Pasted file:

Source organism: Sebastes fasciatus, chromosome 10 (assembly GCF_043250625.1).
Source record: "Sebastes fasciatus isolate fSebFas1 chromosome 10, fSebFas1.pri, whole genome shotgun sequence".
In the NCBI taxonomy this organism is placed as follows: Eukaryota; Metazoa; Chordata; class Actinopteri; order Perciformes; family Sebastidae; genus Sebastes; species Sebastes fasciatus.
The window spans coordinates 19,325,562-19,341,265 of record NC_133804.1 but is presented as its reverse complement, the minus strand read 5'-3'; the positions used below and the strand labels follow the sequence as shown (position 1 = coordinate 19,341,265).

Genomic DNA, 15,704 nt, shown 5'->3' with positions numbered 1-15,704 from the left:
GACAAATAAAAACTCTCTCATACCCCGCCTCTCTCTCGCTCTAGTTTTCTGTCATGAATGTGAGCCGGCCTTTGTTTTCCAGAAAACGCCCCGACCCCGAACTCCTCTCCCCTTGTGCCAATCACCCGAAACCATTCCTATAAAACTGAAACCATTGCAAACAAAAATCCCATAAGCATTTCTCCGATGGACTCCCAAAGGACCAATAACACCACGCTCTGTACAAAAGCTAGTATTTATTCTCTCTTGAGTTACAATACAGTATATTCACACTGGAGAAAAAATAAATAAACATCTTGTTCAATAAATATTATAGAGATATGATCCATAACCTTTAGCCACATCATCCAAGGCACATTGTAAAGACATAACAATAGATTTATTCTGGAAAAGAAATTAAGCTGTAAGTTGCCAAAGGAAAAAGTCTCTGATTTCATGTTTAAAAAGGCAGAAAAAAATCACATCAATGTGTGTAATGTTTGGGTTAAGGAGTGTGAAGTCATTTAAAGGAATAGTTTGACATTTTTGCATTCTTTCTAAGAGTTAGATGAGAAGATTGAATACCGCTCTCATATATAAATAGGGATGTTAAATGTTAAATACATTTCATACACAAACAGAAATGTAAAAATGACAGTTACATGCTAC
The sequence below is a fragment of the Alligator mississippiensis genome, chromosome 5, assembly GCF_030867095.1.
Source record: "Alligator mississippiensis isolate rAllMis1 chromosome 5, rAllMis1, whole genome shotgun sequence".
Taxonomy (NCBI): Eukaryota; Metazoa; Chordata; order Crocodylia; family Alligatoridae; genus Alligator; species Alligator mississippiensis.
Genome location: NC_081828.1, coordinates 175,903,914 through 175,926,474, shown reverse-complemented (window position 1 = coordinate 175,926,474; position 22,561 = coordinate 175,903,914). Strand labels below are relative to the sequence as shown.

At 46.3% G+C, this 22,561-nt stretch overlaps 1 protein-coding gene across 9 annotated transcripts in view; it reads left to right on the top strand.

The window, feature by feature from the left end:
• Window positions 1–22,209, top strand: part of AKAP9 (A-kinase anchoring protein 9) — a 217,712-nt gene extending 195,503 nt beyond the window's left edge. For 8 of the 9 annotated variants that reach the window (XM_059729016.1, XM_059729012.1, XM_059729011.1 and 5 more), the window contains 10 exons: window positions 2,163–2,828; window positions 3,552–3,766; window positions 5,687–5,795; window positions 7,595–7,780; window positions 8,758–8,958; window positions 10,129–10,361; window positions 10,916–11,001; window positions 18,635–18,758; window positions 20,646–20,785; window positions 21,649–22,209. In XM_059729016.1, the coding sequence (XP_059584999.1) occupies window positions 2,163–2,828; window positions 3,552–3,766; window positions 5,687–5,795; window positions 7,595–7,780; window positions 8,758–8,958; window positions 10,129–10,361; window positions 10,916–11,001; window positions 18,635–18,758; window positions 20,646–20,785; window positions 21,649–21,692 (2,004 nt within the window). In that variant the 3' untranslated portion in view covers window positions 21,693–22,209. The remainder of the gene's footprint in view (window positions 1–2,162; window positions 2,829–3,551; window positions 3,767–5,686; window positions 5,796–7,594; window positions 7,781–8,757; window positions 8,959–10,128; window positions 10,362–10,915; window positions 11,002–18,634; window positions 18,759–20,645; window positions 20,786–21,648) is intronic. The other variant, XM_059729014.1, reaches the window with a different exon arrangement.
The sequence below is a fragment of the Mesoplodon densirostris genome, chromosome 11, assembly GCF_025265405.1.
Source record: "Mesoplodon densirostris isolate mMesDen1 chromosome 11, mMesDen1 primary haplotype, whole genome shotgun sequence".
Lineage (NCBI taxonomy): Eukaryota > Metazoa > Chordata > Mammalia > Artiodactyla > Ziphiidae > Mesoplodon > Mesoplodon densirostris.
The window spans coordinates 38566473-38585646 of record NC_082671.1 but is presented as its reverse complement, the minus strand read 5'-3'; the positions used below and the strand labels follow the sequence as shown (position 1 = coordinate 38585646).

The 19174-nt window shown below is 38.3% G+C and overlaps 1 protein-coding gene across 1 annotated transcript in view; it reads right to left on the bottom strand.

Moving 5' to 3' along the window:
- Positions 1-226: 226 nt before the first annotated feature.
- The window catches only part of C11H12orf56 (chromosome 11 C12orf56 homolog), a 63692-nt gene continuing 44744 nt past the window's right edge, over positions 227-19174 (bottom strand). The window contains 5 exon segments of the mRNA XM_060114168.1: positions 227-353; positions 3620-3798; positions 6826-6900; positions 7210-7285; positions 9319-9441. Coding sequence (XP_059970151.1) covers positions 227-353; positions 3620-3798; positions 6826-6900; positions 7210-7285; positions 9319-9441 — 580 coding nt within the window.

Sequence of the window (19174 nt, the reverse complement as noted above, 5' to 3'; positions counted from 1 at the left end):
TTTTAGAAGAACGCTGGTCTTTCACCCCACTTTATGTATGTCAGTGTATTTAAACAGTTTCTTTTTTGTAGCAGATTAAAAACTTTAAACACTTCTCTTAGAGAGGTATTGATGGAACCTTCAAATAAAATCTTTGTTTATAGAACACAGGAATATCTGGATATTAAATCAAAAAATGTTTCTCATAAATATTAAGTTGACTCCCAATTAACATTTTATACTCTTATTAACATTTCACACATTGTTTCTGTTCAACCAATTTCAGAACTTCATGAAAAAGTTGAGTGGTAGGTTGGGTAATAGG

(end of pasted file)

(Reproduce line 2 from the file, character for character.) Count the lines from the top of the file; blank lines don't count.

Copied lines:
Source record: "Sebastes fasciatus isolate fSebFas1 chromosome 10, fSebFas1.pri, whole genome shotgun sequence".